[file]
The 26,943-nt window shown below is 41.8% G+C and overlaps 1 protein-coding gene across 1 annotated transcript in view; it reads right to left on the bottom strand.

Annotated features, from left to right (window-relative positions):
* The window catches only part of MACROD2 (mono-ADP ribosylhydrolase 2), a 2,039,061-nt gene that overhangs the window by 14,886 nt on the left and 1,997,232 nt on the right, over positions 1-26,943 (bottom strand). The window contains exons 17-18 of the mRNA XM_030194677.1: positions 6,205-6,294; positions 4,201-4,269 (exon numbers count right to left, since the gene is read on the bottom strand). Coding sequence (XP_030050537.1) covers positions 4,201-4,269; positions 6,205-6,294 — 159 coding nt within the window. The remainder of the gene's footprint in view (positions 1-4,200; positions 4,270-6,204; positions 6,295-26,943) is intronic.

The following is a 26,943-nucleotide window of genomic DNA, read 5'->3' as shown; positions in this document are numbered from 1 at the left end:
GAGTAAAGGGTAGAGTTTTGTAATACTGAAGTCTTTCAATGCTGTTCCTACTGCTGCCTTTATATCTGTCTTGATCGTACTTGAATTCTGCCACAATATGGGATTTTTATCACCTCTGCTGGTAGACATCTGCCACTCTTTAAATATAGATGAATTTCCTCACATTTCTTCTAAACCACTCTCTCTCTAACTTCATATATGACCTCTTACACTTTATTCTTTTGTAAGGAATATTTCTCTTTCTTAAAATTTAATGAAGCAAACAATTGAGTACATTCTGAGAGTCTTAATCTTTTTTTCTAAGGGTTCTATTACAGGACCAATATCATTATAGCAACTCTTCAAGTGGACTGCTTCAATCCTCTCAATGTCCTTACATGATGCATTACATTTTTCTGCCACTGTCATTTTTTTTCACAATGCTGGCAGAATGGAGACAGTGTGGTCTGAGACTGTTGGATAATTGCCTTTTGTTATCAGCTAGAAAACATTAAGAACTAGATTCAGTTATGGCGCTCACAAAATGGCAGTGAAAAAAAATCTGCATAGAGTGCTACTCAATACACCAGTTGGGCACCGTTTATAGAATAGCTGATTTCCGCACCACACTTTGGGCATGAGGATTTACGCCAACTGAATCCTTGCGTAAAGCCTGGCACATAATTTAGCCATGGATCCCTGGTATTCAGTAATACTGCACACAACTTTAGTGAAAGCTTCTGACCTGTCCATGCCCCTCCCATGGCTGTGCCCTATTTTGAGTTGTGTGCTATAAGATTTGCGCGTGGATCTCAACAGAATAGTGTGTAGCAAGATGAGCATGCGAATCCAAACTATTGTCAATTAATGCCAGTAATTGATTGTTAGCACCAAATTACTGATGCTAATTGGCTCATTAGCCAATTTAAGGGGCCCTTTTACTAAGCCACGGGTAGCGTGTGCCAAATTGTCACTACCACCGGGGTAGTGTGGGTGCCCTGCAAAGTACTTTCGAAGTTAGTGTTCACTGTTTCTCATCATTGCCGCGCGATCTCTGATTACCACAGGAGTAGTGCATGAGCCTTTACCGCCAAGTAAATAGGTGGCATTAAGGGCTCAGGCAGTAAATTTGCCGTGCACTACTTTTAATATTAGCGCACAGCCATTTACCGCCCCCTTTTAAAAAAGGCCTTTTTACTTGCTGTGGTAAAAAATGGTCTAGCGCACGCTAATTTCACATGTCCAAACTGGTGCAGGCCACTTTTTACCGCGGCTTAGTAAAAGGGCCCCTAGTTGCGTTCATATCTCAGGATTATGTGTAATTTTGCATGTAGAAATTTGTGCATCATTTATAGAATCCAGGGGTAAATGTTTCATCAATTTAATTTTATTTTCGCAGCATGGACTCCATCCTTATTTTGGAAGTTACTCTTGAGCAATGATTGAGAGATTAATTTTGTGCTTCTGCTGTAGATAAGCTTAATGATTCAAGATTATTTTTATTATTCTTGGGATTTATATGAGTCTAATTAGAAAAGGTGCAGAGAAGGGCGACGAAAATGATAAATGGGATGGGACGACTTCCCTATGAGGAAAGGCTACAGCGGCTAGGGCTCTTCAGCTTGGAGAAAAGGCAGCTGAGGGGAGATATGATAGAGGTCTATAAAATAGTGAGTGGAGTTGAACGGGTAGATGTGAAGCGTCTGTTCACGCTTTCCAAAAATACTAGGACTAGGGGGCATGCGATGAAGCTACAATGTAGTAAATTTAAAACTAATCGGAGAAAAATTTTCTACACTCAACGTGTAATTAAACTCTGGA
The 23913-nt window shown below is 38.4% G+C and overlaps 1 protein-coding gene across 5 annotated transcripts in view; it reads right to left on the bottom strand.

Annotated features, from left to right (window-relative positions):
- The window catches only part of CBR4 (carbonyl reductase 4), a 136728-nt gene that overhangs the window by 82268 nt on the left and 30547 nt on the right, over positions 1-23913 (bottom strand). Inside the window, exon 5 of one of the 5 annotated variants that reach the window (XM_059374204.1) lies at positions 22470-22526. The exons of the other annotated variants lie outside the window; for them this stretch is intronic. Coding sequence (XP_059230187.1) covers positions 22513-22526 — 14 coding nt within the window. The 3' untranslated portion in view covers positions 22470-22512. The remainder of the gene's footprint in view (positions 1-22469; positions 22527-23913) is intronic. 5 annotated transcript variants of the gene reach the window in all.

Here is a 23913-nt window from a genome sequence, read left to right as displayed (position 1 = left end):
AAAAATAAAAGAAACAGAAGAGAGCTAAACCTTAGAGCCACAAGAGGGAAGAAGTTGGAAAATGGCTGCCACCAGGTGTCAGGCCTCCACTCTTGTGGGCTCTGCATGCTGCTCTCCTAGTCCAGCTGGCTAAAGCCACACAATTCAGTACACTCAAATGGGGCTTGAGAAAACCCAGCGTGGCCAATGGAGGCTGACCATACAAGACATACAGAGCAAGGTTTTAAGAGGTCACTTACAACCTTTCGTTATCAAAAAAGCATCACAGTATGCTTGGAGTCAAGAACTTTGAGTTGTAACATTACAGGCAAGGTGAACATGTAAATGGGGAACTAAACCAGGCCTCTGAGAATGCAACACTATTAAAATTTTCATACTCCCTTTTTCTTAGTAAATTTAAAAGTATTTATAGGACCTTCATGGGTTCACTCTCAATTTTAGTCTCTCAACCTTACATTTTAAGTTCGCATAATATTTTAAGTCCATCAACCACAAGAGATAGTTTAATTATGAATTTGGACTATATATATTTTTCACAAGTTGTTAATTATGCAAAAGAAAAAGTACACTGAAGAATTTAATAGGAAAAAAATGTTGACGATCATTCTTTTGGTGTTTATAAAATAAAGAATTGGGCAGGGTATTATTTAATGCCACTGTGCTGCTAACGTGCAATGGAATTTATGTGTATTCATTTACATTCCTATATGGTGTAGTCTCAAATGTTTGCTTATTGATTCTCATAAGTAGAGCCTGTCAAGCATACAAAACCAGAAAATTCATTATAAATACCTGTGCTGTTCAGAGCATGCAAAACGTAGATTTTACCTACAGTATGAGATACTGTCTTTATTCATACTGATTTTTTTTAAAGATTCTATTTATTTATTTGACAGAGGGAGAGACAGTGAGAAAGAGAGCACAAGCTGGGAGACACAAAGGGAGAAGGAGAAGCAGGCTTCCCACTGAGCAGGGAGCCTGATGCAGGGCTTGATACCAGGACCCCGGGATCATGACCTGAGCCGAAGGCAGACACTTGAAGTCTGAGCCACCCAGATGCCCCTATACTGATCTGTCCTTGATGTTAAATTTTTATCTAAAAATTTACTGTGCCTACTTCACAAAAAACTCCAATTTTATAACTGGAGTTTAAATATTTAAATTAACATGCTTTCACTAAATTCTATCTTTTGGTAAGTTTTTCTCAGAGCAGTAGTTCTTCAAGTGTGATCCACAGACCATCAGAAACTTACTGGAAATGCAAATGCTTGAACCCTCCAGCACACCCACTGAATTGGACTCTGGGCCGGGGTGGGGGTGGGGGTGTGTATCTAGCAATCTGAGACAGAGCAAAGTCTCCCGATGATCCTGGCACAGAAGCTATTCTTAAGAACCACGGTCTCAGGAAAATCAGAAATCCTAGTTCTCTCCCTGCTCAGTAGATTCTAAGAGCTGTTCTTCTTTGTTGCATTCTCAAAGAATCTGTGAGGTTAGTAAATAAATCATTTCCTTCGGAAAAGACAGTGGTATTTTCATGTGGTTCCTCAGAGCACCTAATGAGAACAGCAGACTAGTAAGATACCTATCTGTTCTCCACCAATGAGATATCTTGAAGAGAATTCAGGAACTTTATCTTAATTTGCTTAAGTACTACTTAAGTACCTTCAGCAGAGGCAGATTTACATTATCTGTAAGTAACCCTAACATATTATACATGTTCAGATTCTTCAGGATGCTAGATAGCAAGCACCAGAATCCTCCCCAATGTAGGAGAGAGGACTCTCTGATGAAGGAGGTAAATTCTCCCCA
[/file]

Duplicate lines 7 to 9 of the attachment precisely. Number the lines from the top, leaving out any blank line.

Annotated features, from left to right (window-relative positions):
- The window catches only part of CBR4 (carbonyl reductase 4), a 136728-nt gene that overhangs the window by 82268 nt on the left and 30547 nt on the right, over positions 1-23913 (bottom strand). Inside the window, exon 5 of one of the 5 annotated variants that reach the window (XM_059374204.1) lies at positions 22470-22526. The exons of the other annotated variants lie outside the window; for them this stretch is intronic. Coding sequence (XP_059230187.1) covers positions 22513-22526 — 14 coding nt within the window. The 3' untranslated portion in view covers positions 22470-22512. The remainder of the gene's footprint in view (positions 1-22469; positions 22527-23913) is intronic. 5 annotated transcript variants of the gene reach the window in all.

Here is a 23913-nt window from a genome sequence, read left to right as displayed (position 1 = left end):